Photos courtesy of Mary Grace Hamlin and Jeff Erickson
“I just hope that people would see some of the things that I’ve done and be encouraged that they can try things even if they’ve never done it before.” She would ultimately like to become a doctor, but isn’t tying herself down to anything just yet. I think for undergrad, I would like to do either chemical or biomedical engineering,” says Hamlin. “If I go through four years of college and love what I’m learning about (as an engineering student) and then decide not to go to med school, I would like to help people in that way, too.” Hamlin says her drive to help people through volunteerism and the medical field stems from her admiration for how her mother has taken care of her and others. With the passing of her father, who had multiple sclerosis, she has also been inspired to understand diseases like MS – and she’s already gotten started on this learning process through the Dublin City Schools Biomedical Academy. After growing up in a small town in upstate New York, Hamlin says living in Dublin has been integral to her development – both academically and in her everyday life. “I learned so much about diversity and acceptance,” she says. “And the opportunities in the schools – there are so many amazing teachers who have really contributed to my success.” As a graduating senior, Hamlin hopes that she can serve as an example for underclassmen who might be uncertain about stepping out of their comfort zone. “I just hope that people would see some of the things that I’ve done and be encouraged that they can try things even if they’ve never done it before – like join AP art on a whim or run track for the first time junior year.” Kendall Lindstrom is a contributing writer. Feedback welcome at email@example.com. www.dublinlifemagazine.com
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Storyteller Series WITH JENNY WISE
A Family Affair
Two-week stay turns into permanent residence for Dublin family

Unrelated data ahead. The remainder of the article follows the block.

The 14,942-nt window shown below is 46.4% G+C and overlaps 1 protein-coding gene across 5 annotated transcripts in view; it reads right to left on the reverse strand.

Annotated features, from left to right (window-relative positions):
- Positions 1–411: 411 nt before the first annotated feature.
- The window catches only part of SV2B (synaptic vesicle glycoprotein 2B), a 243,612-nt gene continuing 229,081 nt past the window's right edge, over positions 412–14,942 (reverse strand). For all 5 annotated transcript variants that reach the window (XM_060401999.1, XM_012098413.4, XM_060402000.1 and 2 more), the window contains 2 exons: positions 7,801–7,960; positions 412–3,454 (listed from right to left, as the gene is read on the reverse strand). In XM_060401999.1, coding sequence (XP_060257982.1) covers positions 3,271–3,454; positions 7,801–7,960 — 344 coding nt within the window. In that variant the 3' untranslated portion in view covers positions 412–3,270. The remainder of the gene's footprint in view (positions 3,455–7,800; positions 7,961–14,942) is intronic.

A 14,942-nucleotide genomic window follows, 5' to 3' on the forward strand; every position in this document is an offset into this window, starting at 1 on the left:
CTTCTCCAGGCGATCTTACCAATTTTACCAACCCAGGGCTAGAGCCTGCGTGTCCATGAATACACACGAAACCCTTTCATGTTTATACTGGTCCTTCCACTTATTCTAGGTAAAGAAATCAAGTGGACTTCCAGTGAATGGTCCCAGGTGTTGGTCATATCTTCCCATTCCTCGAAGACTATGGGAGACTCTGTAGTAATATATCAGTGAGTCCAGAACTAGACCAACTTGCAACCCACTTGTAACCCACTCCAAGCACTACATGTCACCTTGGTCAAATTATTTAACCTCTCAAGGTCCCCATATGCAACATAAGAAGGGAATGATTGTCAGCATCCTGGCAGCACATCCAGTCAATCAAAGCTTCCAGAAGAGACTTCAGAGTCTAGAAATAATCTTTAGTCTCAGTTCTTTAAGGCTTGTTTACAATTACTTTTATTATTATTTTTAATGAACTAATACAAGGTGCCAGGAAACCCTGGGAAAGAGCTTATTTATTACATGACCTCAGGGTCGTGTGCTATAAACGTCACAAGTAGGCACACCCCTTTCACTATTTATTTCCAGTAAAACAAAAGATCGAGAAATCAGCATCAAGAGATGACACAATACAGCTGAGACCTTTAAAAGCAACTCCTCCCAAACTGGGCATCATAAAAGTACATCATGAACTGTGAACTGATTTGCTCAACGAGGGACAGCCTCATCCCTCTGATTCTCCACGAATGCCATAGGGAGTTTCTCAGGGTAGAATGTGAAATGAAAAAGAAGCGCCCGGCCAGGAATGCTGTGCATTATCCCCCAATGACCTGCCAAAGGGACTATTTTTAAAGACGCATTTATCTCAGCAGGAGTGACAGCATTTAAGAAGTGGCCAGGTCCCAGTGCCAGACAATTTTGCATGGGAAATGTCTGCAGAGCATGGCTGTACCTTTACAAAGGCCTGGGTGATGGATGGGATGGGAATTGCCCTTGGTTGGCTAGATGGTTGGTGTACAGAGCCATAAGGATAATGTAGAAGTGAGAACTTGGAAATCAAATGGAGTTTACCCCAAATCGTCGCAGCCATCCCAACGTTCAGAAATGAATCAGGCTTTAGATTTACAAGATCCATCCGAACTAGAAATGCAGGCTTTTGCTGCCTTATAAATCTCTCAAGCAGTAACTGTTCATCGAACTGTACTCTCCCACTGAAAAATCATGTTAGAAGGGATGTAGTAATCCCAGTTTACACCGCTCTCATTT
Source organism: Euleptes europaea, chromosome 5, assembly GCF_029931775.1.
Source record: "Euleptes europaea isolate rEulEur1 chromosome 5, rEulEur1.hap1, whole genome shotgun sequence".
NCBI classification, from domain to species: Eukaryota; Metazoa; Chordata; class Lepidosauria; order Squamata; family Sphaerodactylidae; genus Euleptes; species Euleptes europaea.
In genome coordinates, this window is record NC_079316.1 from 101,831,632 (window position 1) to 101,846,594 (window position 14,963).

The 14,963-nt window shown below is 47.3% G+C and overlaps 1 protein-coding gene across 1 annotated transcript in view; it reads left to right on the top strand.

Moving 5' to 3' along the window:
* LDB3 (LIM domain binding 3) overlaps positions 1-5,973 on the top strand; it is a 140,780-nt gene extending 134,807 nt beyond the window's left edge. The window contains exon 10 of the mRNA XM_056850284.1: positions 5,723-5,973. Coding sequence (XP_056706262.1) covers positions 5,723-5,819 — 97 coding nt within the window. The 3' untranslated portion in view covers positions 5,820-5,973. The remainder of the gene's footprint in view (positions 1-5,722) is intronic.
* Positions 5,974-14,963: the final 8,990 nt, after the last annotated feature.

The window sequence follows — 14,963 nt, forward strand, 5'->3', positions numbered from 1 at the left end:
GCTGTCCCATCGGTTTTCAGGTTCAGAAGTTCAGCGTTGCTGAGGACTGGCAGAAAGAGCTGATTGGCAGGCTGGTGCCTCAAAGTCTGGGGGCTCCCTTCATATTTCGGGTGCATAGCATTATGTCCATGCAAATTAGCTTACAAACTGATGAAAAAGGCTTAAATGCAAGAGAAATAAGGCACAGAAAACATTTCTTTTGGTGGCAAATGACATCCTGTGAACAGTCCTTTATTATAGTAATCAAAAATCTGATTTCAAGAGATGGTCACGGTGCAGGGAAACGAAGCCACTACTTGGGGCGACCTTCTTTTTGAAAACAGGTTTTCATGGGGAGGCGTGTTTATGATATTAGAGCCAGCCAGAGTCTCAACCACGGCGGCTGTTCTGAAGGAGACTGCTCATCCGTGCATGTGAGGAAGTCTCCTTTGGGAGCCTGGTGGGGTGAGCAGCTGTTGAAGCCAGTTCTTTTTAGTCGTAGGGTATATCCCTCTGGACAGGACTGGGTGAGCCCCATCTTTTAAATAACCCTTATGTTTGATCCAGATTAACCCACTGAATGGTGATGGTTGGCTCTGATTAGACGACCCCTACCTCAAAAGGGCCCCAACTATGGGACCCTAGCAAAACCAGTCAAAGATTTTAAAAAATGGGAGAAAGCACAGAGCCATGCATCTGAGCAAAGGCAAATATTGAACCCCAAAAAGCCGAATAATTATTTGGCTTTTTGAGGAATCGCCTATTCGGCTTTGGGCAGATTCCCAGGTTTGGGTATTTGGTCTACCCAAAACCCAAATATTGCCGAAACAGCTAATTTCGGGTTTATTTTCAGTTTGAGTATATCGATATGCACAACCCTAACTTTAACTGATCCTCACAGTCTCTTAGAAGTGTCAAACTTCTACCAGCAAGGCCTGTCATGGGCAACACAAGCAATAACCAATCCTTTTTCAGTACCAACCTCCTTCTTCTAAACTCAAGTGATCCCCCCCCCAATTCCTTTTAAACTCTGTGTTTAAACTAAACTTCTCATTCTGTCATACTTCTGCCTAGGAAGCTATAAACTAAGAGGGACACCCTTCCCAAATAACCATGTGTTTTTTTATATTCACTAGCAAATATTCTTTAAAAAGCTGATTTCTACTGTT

FOR THE LAST FEW YEARS, you’ve read about the people who grew up in Dublin before it was a city, when riding a horse in to town was more efficient than driving a car… Beginning with this first issue of 2019, you’ll be reading about some newcomers and seeing Dublin through their fresh eyes.
When Greg Waina, CPA and owner of strategic financial business consulting firm Waina & Company, came to Columbus on a two-week business trip in 2007, he didn’t know it would lead to his family’s eventual move to Dublin. “The two-week engagement turned into about two and a half years, so I found myself seeking some longer-term housing. I actually rented a condominium that backs right up to Coffman Park,” says Waina. “So, it felt like I had this great park, I joined the (Dublin Community Recreation Center) and slowly started attending different events throughout Dublin.” A Tale of Two Cities Waina worked in Columbus for a year or so, commuting back home to Cleveland on weekends to be with his wife Nancy and their adult children. As time passed, the whole family began spending more and more time together in Dublin. “About a year later, I woke up and there was a big tent in the backyard. And that was the Irish festival. ... My wife was coming for the weekend instead of me commuting back to Cleveland,” says Waina. “And then she fell in love with Dublin.” Though they happily lived in the Cleveland area for 34 years, Waina and Nancy were ready to relocate, choosing Dublin as their new hometown. Commuting to Cleveland for work wasn’t an option, so Dublin also became the new home for Waina’s business, after 26 years operating in Cleveland. “Dublin really was the epitome of all communities. With their planning and all the cooperation between government and